Confronting a Third Crisis in U.S. Science Education
Witze, Alexandra, Science News
Is science education broken in the United States? And if so, how should the country fix it? A working group of the President's Council of Advisors on Science and Technology (PCAST) has been investigating these long-standing questions and is expected to issue a report on its policy recommendations this month. Science News Contributing Editor Alexandra Witze spoke with the working group's cochair, physicists. James Gates Jr. of the University of Maryland in College Park. Gates also serves on the Board of Trustees of Society for Science & the Public, the parent organization of Science News.
What is the outlook for U.S. science education?
If you look at U.S. performance on various international metrics, depending on which one you use, we come out something like 24th or 25th in the world. A lot of people might argue: "Well, who cares? It's just science." The only problem with that theory is we're moving into a time in the development of the world economy when innovation and the formation of novel approaches will clearly come from countries best situated to create a population that can innovate in science and technology.
We're not doing this because we want to make more scientists. The reason we are doing this with urgency is because it's connected to our country's future economy.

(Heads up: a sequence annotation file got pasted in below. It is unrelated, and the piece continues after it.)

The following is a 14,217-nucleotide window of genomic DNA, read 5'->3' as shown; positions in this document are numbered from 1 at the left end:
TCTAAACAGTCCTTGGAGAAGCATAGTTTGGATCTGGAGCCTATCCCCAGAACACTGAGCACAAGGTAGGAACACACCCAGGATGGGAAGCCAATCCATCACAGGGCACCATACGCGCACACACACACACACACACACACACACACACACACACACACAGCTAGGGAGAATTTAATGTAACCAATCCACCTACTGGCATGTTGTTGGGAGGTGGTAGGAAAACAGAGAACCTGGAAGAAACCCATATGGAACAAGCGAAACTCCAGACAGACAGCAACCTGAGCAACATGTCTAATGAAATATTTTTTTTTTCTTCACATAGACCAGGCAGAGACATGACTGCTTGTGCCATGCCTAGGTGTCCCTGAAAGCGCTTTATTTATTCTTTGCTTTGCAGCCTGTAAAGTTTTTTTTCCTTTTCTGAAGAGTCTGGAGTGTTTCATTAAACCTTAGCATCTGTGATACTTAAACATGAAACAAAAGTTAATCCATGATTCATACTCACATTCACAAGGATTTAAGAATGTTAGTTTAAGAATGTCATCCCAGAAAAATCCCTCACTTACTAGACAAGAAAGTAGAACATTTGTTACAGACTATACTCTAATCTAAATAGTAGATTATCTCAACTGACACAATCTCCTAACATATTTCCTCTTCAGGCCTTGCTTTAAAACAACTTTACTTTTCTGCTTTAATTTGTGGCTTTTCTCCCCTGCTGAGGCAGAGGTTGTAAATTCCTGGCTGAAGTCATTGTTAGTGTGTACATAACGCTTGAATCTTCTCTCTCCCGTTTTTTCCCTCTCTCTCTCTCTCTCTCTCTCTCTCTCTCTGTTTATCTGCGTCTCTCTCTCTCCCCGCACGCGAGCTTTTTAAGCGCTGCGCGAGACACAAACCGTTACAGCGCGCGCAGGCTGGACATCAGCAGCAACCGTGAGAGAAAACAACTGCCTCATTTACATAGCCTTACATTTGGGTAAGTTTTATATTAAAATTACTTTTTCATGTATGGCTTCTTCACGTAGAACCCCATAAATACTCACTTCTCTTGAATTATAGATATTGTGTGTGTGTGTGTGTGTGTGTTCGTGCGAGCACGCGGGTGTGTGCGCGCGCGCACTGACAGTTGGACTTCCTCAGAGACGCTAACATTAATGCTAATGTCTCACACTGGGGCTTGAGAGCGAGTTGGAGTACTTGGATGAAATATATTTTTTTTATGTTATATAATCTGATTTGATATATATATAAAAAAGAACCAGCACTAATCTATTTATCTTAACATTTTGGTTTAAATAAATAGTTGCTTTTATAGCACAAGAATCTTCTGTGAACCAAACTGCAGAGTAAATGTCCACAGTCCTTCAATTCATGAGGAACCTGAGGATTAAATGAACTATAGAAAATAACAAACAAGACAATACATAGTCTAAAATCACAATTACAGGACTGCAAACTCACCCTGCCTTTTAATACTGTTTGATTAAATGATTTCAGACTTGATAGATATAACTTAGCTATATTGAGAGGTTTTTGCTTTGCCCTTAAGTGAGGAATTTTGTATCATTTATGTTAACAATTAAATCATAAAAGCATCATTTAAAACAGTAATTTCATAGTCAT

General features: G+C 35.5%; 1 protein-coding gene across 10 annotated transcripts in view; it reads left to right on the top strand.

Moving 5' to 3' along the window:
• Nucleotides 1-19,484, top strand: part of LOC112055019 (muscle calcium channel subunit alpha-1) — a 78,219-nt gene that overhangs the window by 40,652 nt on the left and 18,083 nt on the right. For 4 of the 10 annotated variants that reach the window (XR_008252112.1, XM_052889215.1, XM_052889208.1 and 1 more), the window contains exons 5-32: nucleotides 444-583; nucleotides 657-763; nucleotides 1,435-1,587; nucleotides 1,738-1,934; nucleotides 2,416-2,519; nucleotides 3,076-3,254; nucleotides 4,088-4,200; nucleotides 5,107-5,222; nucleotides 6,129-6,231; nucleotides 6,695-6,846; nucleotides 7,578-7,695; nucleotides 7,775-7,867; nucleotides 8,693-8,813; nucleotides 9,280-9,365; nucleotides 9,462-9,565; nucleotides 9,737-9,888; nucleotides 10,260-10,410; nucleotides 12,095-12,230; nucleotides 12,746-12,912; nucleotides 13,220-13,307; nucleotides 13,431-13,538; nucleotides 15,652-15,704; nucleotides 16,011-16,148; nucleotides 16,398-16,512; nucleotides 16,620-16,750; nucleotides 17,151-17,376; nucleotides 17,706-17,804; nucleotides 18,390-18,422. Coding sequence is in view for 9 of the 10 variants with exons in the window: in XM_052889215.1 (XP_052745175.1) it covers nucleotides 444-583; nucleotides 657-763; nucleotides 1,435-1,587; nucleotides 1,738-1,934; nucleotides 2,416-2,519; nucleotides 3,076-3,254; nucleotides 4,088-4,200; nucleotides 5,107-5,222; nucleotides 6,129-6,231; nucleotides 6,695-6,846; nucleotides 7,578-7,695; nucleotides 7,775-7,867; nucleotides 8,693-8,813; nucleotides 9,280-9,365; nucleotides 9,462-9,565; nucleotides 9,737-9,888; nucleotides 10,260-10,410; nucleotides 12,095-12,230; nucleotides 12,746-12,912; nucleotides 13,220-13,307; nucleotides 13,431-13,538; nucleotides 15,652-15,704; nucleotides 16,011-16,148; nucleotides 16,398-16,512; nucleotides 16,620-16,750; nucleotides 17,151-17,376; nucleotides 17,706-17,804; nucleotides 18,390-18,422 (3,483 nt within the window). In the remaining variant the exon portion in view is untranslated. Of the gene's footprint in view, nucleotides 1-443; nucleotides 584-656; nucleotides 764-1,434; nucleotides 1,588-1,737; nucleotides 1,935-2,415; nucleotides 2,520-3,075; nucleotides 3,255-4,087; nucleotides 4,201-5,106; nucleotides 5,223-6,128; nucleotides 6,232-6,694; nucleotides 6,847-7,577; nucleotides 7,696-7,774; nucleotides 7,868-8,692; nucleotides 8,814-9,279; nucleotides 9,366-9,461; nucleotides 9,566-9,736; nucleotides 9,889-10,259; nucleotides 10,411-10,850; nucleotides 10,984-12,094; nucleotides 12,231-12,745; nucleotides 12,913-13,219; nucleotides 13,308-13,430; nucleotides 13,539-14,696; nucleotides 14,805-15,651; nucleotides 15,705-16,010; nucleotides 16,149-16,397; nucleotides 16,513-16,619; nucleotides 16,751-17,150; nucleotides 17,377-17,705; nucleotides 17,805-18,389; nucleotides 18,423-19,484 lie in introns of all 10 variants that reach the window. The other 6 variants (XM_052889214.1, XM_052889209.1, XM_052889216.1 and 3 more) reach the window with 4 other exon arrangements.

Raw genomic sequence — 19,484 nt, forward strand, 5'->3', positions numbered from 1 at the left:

The Obama administration has announced a number of science education initiatives. Will they do enough?
I think the true test is yet to come. Does one put one's money where one's mouth is? To some substantial degree, this administration has stepped up to the plate with its increased support of science. On the other hand, we have heard concerns about sustainability of this commitment in light of current economic constraints.
How is PCAST approaching its deliberations about science education?
We're trying to be mindful of the tremendous number of efforts that have gone before; there are at least 40 to 50 such reports that one could list. We have found discussions in the literature all the way back to the '60s where people were raising issues of science and technology education.
When I look at the country's current crisis with regard to STEM [science, technology, engineering and mathematics] education, this is in fact the third such crisis.
The first one was World War II in my opinion. If you look at the way this nation prosecuted the war successfully, it was because the United States innovated at a level far beyond its competition. …